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Comment #4 posted by Had Enough on March 18, 2008 at 04:43:16 PT
Crist Admits Pot-Smoking, But Supports Drug Law
Crist Admits Pot-Smoking, But Supports Drug Law
POSTED: 2:47 pm EDT March 15, 2008
UPDATED: 3:05 pm EDT March 15, 2008TALLAHASSEE, Fla. -- Despite a growing prison population and a shrinking budget, Gov. Charlie Crist said he doesn’t support changing Florida’s drug laws. State officials estimate Florida’s prisons will swell to 100,000 inmates by year’s end, with about 20 percent serving sentences for nonviolent drug offenses. Each prisoner costs more than $19,000 a year to incarcerate. At the current pace, Florida will have to build two prisons a year through 2013 to keep up. Some lawmakers are questioning the state’s strategy toward nonviolent drug offenders, who have been convicted of crimes ranging from possession to drug trafficking. But they’re not likely to gain Crist’s support—who acknowledges he smoked marijuana when he was younger. Crist acknowledged in an interview with The Miami Herald that he smoked marijuana. But he said he’s not inclined to seek any changes to the state’s drug…….Found here -
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Comment #3 posted by Sinsemilla Jones on March 18, 2008 at 01:28:26 PT
Another interesting article on that site - "expensive" placebos are more effective than "cheap" placebos!
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Comment #2 posted by The GCW on March 17, 2008 at 21:06:56 PT
A few things.
* I'd be more comfortable if the current bill will be sent to the Illinois Senate floor on a different date than April 1.* The website ( ) contains a poll if anyone is interested:If the election was held today, who would you vote for? Hillary Clinton Barack Obama John McCain None of these/other * The website also has an article titled:Study shows ethanol may benefit memoryBy: Hannah Tomlin, Daily Vidette Staff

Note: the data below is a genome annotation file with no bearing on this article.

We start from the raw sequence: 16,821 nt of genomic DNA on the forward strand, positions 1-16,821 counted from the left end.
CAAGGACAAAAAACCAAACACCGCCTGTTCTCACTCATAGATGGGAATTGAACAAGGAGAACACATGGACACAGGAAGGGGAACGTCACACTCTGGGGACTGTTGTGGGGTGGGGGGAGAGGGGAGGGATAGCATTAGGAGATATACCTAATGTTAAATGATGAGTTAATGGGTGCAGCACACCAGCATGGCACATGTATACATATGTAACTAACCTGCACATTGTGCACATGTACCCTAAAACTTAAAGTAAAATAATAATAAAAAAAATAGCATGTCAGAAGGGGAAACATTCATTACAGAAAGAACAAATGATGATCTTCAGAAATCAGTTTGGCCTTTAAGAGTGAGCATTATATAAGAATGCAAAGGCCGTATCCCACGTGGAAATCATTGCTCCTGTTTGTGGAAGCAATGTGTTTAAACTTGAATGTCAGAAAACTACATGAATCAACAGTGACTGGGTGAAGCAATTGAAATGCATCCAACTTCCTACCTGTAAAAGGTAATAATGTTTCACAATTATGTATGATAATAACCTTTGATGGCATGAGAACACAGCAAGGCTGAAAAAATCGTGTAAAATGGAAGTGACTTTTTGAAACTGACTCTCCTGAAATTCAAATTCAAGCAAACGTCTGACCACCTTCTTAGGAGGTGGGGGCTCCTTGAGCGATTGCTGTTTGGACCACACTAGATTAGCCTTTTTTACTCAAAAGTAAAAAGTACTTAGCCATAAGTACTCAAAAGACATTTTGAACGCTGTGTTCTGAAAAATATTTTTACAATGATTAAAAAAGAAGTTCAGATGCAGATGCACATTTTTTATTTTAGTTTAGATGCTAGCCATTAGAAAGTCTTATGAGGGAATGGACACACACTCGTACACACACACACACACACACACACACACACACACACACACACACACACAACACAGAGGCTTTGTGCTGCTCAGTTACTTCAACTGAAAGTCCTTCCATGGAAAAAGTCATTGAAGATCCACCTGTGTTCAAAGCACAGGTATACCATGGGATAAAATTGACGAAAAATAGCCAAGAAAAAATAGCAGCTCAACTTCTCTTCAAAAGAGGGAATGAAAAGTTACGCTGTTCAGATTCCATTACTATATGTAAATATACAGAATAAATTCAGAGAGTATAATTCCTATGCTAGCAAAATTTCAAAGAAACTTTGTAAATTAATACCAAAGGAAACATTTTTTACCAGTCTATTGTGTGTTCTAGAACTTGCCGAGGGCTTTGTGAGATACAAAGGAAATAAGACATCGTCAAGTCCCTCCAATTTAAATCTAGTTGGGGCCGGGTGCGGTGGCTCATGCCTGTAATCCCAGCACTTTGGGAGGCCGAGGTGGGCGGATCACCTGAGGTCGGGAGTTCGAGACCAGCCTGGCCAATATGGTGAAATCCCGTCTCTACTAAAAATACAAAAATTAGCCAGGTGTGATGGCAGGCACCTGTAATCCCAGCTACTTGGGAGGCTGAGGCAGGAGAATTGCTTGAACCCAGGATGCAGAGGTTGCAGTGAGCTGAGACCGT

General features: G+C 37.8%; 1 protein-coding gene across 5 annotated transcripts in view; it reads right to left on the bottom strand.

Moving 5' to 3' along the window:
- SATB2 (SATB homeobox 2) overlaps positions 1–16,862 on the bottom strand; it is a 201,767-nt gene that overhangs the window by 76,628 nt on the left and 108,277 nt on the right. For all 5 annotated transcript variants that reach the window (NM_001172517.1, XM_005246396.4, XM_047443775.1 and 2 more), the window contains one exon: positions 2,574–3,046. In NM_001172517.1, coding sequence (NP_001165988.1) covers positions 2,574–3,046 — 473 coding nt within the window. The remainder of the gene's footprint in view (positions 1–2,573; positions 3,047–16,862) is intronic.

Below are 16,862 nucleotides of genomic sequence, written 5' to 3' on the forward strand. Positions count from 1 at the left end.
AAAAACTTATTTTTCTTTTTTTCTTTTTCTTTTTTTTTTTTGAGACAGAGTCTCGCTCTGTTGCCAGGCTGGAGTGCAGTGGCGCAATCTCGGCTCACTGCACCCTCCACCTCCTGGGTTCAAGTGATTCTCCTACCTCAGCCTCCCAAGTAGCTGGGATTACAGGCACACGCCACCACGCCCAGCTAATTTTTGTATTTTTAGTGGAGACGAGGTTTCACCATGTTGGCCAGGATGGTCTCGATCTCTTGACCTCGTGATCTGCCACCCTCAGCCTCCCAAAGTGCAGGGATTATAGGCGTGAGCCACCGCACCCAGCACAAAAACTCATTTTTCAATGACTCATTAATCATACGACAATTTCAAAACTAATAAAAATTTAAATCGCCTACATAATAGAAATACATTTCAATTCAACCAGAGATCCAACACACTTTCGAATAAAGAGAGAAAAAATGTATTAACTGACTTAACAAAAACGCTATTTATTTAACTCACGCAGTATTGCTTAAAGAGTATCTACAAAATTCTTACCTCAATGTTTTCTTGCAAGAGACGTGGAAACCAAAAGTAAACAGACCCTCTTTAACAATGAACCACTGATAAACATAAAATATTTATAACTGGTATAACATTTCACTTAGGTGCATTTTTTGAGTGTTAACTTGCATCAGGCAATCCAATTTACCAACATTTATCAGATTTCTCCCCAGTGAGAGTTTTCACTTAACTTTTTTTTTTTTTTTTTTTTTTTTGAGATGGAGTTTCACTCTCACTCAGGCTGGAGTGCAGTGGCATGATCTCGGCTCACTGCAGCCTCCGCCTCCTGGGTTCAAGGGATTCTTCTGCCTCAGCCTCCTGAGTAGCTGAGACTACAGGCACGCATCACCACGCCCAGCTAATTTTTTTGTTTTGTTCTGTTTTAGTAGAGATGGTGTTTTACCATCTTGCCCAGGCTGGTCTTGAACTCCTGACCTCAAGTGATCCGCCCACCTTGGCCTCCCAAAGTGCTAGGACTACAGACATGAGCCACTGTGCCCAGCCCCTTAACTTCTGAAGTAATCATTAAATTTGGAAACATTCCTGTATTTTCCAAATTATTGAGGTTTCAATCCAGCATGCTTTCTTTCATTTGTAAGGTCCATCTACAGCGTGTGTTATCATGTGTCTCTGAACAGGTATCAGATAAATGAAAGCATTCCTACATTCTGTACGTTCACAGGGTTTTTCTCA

(with a picture of Everclear) somehow I don't think they'll be using everclear to help Ahlziemers disease patients)* For Saint Pat's day I'm going to attempt to fit 2 beers in My 1 beer stomache. For My memory, of course. Future memory, that is.)
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Comment #1 posted by ekim on March 17, 2008 at 20:46:40 PT
just think how many jobs could have been Illinois May Grow Hemp Plants 
Posted by FoM on September 16, 2000 at 10:15:48 PT
By Holly Birch, Daily Illini U. Illinois 
Source: U-WIRE Illinois legislators are debating whether industrial hemp can be grown for research purposes on the University of Illinois campus. State Sen. Evelyn Bowles, D-Edwardsville, said a bill concerning industrial hemp is now on its third reading and should be called in the next veto session. If the bill goes through, the University could begin planting hemp as early as next spring. 
 Ryan's Veto Nixes Chance To Research Hemp 
Posted by FoM on February 27, 2001 at 09:18:08 PT
By Burke Speaker, Daily Egyptian 
Source: Daily Egyptian Gov. George Ryan vetoed legislation on Friday that would have given Southern Illinois University-Carbondale and the University of Illinois the green light to research industrial hemp as an alternative crop in Illinois. 
Ryan said concerns about the effect of a burgeoning hemp crop on law enforcement and traces of the mind-altering drug THC in hemp outweighs the projected demand for products derived from hemp, marijuana's genetic relative. "I will not ignore the unified concern of drug treatment and prevention groups that the ultimate commercial cultivation and availability of a product that contains a mind-altering substance would leave open the prospect of substance abuse," Ryan said in a statement.